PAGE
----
Pet of the Week!

Village Veterinary Clinic of Hamburg’s Pet of the Week!

MEET BOO!

Meet Boo!

Boo is a 5 year old intact (not spayed) German Shepherd that came in for a sick visit after her owners noticed she was acting abnormal.  She had just finished a heat cycle and it seemed that she was panting more and restless.  She was still eating and drinking and her activity level remained the same.  Her owners noted that she was having some discharge, as if she was still in heat- but this was different.

When she came in the doctor did a physical exam.  We noted she was uncomfortable in her abdomen.  Her eyes and ears were normal, heart and lungs also sounded normal.  We were suspicious of a few diagnoses, but to understand what could be occurring with Boo we needed further diagnostic tests.

After completing our tests, we discovered that she had a “pyometra”, or severe infection of the uterus.

Pyometra’s are considered a life-threatening emergency and needed to be treated immediately.  Luckily, her owners recognized she was not feeling well and brought her in.  Pyometra’s only occur in intact dogs (or cats).  After many years of estrus (“heat”) cycles without pregnancy, the uterine wall undergoes changes.  These changes then promote the disease.

How do you get a pyometra? Pyometra is a secondary infection that occurs as a result of hormonal changes in the female’s reproductive tract. During estrus (“heat”), white blood cells, which normally protect against infection, are inhibited from entering the uterus.  This allows sperm to safely enter the female’s reproductive tract without being damaged or destroyed by these immune system cells. Following estrus (“heat”) in the dog, progesterone hormone levels remain elevated up to two months and cause thickening of the lining of the uterus in preparation for pregnancy and fetal development. If pregnancy does not occur for several consecutive estrus cycles, the uterine lining continues to increase in thickness until cysts often form within the tissues.  The thickened, cystic lining secretes fluids that create an ideal environment for bacteria to grow in. Additionally, high progesterone levels inhibit the ability of the muscles in the wall of the uterus to contract and expel accumulated fluids or bacteria. The combination of these factors often leads to infection.

How do bacteria get in? The cervix is the gateway to the uterus. It remains tightly closed except during estrus (“heat”), when it relaxes.  During this time bacteria normally found in near the vulva can enter the uterus.  If the uterine wall is thickened or cystic, perfect conditions exist for bacterial growth and the muscles of the uterus wall cannot expel the bacteria.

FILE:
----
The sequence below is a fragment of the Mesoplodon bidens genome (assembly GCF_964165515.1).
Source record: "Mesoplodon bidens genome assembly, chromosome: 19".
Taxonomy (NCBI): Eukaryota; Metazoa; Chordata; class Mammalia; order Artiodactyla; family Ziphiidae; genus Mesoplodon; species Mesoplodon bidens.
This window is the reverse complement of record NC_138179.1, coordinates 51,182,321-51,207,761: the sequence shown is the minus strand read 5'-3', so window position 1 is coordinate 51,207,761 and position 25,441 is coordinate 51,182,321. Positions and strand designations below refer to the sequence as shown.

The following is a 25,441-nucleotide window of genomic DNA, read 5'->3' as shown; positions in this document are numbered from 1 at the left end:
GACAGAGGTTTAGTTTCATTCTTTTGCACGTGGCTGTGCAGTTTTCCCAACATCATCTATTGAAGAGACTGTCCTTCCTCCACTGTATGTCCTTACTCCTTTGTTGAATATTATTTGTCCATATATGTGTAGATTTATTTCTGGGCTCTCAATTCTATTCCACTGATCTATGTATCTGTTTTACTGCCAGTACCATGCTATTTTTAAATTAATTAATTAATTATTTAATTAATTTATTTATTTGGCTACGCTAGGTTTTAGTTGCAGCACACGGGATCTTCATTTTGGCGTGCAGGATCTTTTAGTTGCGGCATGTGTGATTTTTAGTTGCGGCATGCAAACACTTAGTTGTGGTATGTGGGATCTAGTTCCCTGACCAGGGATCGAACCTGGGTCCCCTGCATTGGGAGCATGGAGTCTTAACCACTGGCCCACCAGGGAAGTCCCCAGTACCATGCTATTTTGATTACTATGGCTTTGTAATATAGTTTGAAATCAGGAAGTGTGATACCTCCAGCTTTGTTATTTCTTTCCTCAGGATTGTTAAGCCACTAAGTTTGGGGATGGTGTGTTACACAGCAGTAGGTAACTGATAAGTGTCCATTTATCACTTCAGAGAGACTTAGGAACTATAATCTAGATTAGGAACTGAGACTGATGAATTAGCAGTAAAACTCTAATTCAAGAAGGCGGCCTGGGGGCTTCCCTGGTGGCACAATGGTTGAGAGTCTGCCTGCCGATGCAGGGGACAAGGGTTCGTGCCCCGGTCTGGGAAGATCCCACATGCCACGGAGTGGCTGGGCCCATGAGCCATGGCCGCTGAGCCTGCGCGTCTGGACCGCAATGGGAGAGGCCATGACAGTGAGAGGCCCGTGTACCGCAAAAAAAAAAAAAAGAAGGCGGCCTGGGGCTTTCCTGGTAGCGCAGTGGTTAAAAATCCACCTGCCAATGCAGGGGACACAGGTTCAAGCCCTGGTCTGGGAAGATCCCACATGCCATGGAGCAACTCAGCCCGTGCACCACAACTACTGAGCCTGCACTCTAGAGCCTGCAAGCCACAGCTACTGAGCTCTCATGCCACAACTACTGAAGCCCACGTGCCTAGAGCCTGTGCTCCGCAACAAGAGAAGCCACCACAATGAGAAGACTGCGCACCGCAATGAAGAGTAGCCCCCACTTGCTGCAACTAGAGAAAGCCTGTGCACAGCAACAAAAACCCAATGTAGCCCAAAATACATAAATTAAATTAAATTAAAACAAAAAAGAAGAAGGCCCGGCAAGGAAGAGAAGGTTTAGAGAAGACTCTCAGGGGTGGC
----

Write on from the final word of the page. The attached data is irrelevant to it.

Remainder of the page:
Pyometra’s can be considered “open” or “closed”.  Open meaning the infection is able to come out, or closed it is trapped in the uterus. Fever, lethargy, vomiting, diarrhea, and not eating are all typical signs.  If the pyometra is closed the symptoms usually worsen because the bacteria release toxins into the bloodstream and they become ill more rapidly.

We were able to diagnose Boo’s pyometra via an x-ray.  She had an open pyometra.  We could see her enlarged uterus on x-ray.  With open pyometras, the infection is not trapped and antibiotics have a possibility of helping; but surgery is still the best course of treatment.

Boo’s owners agreed and decided the next day to have surgery.  We did bloodwork to see if her white blood cell count was elevated to indicate how severe the infection was.  She did have quite an elevated white blood cell count, so her infection was substantial.  We also wanted to make sure she was not dehydrated or that her kidneys were not being affected with the toxins building up in her system- they were also not.

The treatment for Boo was to get her spayed.  These surgeries are more complicated than your average spay because of the infection and all the alterations that body has made to the uterus and ovaries, but Cookie did very well during and after surgery.  All surgical patients are closely monitored by one of our team members who are on premise 24/7 to provide round the clock care.  We also have monitoring machines that monitor parameters such as heart rate, EKG, oxygen saturation of the blood, exhaled carbon dioxide levels, respiratory rate, and blood pressure. Patients receive IV fluids for proper regulation of blood pressure and to support kidney and other organ function.  Their temperatures are monitored closely as well and we provide heating sources to them during and after surgery.  We make sure that everyone is all snuggled and warm while at the hospital.

She was kept on IV fluids for the overnight and into the next day.  We gave her antibiotics to help combat the infection that was occurring.  We also gave her medications to help relieve her pain.

Boo did very well and is continuing to get better every day!

Village Veterinary Clinic of Hamburg!  We are open 7 days a week, 365 days a year (Doctors available daily until midnight.  Veterinary technicians available daily 24/7 for phone support and patient monitoring)!   716-646-4023!